Apple's iBeacon Technology Featured in CES Scavenger Hunt
Next week's Consumer Electronics Show (CES) will feature a promotional iBeacon-based scavenger hunt, according to a press release issued today by the Consumer Electronics Association.
Attendees to the conference will be able to use the CES Mobile apps for iOS and Android to explore various areas of the show, collecting badges for each iBeacon that is encountered. The first three players to collect all of the iBeacon badges will be rewarded with prizes that include tablets, fitness bands, and more.
For the CES scavenger hunt, the Consumer Electronics Association is teaming up with several companies, including Radius Networks, which provides an iBeacon platform for mobile apps.
"This is one of the coolest proximity-aware apps we have worked on," said Marc Wallace, CEO and cofounder of Radius Networks. "This is also one of the first, tangible applications that leverages iBeacon technology. And it is a great example of how iBeacon technology is not just about advertising as it is about bringing new and innovative solutions to the marketplace. We are very excited to be a part of it."
First introduced in mid–2013 at Apple's annual Worldwide Developers Conference, iBeacons are low-energy transmitters designed to interact with iOS devices that support Bluetooth LE. Physical beacons are able to send notifications to iPhones and iPads when within 100 feet of a device, offering up an array of location-based information like product details, maps, and more.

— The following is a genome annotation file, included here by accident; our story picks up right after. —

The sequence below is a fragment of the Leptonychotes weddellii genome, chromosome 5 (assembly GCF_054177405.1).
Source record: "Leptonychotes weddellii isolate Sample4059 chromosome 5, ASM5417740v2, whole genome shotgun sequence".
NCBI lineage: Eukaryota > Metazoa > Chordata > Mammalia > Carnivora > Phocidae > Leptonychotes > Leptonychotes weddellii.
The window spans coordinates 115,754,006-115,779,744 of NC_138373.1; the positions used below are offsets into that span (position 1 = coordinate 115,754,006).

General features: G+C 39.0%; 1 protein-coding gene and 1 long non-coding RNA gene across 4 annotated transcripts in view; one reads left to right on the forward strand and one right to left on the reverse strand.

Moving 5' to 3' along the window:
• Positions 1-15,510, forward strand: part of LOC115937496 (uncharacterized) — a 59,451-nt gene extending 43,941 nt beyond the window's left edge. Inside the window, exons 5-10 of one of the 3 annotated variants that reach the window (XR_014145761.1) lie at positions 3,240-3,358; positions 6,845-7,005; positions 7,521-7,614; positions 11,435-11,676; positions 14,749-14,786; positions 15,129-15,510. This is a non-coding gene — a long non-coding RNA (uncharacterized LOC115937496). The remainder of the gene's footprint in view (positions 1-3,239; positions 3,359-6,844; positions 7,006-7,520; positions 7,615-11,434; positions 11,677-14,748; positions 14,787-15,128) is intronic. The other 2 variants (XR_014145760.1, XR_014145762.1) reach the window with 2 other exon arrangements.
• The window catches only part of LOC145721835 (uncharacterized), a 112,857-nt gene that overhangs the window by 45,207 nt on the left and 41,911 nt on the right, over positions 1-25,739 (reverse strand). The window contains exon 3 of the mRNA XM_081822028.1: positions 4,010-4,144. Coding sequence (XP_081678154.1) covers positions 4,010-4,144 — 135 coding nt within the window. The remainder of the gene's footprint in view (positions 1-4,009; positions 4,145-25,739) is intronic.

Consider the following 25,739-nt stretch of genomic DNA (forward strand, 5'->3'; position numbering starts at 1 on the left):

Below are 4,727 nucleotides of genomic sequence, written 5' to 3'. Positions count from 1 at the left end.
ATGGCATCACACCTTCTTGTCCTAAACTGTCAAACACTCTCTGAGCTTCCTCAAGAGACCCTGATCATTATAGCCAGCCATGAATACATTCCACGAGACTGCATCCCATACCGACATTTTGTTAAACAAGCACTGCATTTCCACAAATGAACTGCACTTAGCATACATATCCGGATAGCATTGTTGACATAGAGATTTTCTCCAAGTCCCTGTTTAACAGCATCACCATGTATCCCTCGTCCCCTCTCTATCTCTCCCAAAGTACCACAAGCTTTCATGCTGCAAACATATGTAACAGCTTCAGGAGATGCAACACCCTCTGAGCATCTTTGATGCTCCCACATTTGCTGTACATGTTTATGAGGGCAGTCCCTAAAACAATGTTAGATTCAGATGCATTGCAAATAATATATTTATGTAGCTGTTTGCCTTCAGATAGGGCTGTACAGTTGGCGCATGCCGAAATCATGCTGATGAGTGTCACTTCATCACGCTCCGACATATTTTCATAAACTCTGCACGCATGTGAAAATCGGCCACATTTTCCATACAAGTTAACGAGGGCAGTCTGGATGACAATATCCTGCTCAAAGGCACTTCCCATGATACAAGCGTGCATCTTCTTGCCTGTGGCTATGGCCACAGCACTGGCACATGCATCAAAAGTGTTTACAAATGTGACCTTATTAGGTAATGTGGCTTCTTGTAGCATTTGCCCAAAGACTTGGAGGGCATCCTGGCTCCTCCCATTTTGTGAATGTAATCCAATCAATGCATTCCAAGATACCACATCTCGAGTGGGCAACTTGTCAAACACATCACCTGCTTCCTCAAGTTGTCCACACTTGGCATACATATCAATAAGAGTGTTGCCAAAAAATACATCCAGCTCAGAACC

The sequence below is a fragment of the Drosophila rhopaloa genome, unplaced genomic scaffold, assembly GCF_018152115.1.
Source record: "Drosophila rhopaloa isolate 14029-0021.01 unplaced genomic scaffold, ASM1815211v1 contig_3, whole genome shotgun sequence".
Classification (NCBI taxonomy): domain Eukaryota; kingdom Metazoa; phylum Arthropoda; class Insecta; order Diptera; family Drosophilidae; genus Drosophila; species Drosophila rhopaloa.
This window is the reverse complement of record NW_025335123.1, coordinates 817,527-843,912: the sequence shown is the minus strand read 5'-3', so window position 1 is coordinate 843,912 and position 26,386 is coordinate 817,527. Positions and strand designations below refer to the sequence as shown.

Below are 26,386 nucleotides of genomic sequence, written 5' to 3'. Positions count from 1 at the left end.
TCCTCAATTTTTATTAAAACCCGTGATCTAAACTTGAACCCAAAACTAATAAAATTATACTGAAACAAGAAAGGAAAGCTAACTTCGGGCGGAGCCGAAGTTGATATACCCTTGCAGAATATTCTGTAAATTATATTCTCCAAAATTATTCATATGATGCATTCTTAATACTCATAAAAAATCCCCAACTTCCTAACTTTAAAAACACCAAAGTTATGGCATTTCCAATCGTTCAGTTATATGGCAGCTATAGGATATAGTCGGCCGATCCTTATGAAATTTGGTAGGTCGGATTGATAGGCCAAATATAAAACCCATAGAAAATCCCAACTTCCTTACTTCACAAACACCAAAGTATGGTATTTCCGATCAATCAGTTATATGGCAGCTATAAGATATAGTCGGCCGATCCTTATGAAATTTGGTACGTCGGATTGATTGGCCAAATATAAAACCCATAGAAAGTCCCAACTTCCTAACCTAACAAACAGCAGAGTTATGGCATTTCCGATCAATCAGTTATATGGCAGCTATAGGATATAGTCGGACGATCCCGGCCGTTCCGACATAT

Thus far, iBeacon technology has been implemented in Apple retail locations to provide additional product information to visiting customers with the Apple Store app installed. It's also been used in a collaboration between Macy's and Shopkick, installed in a cafe to provide on-site Newsstand publications, and Major League Baseball has plans to integrate the technology into various stadiums in the future.
Top Rated Comments
Apple doesn't need a booth at CES to be the talk of the town. :)
Not everyone with Bluetooth enabled will get coupons or other messages when walking into a GAP store or McD restaurant.
If companies get too agressive or send too many messages, people will delete the specific app or change the settings so it's in the developer's best interest to add real value.
I see a lot of added value in hotels, airports, museums, sports venues, stores and for transactions of all kind over time.
iBeacons could also be used for payments in the future, especially for recurring payments like beverages at Starbucks, instead of NFC.